How do you narrow down your favorite finds, especially when you’ve already shared some of them? So, I’m switching things up a bit. Ann-Christine wants us to share favorite finds at museums, nature; anything that filled us with awe. My twist is to share a few from favorite outings and pictures that you may not have seen.
In Sacramento we have hot days where we look to photograph indoors. I’ve shown you some from IKEA. But it’s been a long time since we’ve visited a museum. They closed down in 2020 and have been slow to reopen. We enjoyed the Aerospace Museum in North Highlands. The old aircraft and space exhibits had a lot to offer us photographers.
Stores are another place we’d take our cameras to. The Antique Trove in Roseville was also closed during 2020. We’d take our time going through the small stalls, finding unique items. They also have an outside area that would, of course, be closed during rain storms. We could use one of those storms now. How would you like one of those cameras? It’s now a lamp. The windmill could give your yard a farm feel. And could you give a hoot?
Another museum we used to enjoy is the California Automobile Museum in Sacramento. One complication was the ropes that stopped us from touching the vehicles. My way of getting around that was to photograph close ups. While we still have horns, we’ve done away with lamp lighting. We’ve also done away with hood ornaments.
And new to me were barn quilts. I found out about The Rio Linda Elverta Quilt Trail Project, a group that put together a barn quilt route. A barn quilt is a painted wooden quilt pattern or replica of a sewn quilt. The women would meet in a garage and cut, saw and paint. They would do this for anyone who asked for their art. Along the route, we saw the quilts on houses, businesses and barns. Photo buddy Jim is standing behind the sign outside their garage.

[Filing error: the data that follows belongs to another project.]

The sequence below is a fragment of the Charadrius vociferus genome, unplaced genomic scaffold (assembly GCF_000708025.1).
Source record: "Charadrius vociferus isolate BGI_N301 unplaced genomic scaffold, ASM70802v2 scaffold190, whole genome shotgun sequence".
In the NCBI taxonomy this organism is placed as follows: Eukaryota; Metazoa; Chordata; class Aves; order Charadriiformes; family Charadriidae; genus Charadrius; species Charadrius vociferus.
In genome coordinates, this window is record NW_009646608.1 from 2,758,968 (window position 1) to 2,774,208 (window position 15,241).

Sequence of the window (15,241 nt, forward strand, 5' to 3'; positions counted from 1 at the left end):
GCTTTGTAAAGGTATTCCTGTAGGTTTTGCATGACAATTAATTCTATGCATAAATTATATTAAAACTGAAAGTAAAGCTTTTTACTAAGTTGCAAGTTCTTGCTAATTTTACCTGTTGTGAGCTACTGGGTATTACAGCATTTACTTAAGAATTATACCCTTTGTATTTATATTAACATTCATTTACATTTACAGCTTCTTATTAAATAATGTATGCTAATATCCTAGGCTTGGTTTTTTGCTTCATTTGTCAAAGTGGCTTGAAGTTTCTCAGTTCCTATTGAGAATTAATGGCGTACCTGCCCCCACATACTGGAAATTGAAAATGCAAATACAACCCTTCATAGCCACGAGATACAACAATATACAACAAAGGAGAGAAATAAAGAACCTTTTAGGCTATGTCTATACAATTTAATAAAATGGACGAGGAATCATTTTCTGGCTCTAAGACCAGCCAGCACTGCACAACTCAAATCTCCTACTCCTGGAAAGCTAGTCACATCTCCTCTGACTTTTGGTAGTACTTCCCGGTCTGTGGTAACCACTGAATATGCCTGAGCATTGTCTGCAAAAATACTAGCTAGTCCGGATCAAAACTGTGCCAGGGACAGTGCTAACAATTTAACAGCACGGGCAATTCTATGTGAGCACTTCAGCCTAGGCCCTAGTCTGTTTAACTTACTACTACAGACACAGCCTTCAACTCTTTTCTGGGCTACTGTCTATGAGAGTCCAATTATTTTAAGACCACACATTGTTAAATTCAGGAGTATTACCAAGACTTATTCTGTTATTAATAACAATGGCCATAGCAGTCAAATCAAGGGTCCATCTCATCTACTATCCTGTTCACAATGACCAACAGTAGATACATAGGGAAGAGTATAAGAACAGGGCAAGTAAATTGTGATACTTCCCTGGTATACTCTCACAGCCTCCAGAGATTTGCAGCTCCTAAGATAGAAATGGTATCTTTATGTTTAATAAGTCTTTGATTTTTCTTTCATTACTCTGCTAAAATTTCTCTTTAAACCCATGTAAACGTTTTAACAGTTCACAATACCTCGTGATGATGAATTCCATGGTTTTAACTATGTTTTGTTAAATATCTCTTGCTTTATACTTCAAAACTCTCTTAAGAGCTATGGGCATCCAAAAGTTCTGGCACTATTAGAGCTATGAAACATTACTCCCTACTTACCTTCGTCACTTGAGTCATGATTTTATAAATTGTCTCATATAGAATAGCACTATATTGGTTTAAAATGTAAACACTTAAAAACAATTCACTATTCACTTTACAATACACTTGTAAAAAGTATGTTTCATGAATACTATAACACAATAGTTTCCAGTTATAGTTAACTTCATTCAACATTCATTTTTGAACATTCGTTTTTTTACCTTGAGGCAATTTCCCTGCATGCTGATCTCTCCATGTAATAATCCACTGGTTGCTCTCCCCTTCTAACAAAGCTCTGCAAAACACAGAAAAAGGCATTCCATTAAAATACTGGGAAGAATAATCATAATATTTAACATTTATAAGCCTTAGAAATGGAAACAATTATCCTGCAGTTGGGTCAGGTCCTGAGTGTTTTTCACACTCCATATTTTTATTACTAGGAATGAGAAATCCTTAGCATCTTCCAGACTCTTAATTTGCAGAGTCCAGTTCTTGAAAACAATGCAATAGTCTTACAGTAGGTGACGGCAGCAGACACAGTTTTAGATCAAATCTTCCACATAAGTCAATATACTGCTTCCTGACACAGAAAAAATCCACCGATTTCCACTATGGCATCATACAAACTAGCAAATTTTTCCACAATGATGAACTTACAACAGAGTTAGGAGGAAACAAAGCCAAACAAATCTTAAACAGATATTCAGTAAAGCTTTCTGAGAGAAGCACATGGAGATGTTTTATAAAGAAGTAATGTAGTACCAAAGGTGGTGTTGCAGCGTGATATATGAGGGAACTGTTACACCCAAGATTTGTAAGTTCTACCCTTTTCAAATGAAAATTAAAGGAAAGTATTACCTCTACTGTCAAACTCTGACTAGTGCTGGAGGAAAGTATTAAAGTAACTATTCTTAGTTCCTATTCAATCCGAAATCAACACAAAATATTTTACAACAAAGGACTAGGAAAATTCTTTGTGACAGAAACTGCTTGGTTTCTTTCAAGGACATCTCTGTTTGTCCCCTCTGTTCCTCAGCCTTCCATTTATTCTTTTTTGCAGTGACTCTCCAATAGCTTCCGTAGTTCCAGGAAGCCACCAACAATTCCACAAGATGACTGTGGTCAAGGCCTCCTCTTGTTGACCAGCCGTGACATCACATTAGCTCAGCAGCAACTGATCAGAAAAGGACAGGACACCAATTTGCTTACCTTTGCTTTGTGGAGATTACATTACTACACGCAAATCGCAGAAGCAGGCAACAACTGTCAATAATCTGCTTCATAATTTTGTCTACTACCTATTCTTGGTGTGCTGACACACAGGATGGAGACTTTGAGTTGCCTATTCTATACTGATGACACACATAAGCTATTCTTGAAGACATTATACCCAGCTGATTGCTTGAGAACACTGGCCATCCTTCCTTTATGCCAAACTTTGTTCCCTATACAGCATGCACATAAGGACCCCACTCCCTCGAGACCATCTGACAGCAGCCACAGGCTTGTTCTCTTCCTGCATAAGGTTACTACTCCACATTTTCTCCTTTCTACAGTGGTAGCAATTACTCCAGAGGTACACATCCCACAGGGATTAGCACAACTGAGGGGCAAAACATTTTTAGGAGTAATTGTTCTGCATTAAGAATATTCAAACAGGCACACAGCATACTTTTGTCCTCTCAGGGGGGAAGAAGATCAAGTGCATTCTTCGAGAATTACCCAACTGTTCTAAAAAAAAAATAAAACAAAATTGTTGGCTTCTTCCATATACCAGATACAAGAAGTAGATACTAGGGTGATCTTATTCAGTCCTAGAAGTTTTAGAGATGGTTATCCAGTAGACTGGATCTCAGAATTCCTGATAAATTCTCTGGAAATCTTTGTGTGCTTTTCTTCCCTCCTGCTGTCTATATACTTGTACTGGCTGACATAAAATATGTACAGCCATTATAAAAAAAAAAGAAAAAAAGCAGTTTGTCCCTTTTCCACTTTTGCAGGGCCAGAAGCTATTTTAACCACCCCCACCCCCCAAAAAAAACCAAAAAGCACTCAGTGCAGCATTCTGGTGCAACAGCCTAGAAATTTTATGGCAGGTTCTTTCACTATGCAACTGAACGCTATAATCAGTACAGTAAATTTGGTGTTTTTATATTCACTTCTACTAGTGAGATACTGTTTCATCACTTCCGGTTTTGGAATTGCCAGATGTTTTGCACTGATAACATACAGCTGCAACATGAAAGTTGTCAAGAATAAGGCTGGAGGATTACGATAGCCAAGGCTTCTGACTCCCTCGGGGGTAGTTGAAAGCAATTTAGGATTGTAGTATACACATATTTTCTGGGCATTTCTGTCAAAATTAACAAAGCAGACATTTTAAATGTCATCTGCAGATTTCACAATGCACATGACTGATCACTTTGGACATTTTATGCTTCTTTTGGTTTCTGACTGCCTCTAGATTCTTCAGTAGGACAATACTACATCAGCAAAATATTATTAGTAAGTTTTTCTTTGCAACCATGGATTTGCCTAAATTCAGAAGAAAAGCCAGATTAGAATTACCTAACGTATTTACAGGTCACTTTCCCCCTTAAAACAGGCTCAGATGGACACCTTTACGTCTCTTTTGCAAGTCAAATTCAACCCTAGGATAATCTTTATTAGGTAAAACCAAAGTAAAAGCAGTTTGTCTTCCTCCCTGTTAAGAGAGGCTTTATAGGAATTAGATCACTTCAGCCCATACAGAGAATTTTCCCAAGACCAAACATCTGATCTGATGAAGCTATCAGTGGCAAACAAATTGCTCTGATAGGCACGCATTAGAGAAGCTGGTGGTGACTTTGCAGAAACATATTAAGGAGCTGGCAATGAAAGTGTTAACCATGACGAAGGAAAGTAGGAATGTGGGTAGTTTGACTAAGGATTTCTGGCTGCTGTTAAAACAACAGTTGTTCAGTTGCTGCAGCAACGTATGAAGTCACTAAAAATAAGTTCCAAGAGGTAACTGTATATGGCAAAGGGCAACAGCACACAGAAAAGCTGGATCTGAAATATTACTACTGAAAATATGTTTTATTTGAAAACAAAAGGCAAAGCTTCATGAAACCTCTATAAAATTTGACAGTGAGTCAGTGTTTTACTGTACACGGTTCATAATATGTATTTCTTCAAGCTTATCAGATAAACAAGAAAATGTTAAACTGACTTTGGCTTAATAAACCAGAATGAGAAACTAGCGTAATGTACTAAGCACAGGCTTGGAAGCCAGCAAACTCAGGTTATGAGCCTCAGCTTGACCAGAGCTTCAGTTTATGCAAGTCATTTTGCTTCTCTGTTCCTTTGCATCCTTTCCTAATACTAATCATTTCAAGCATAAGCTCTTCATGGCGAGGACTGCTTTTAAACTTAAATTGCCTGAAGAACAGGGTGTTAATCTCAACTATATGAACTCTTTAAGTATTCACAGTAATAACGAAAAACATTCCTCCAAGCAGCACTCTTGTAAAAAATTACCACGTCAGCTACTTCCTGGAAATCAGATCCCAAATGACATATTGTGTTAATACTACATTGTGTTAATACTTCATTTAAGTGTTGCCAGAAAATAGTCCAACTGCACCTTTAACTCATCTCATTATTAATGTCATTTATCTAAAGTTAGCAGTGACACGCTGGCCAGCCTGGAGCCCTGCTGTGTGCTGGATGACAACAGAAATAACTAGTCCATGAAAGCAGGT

And to finish up, I’ll show you Peggy Sue’s Diner in Barstow. Out in the California desert, in the middle of nowhere, is Peggy Sue’s. It’s worth the wait to go inside. I remember being amazed when we walked in. It was decorated with 50s and 60s movie and entertainment memorabilia. And the food is good too.
These are just some of the places we found to photograph, and I would love to go back now that they are fully open. Thank you Ann-Christine for having us concentrate on our favorites. Remember to link to her post when you respond and use the Lens-Artist tag. We’d love to see your post. And thank you all for your beautiful rays of sunshine in Amy’s Here Comes the Sun challenge. Next week John is going to have us concentrate on modes of transportation, so look for his post.
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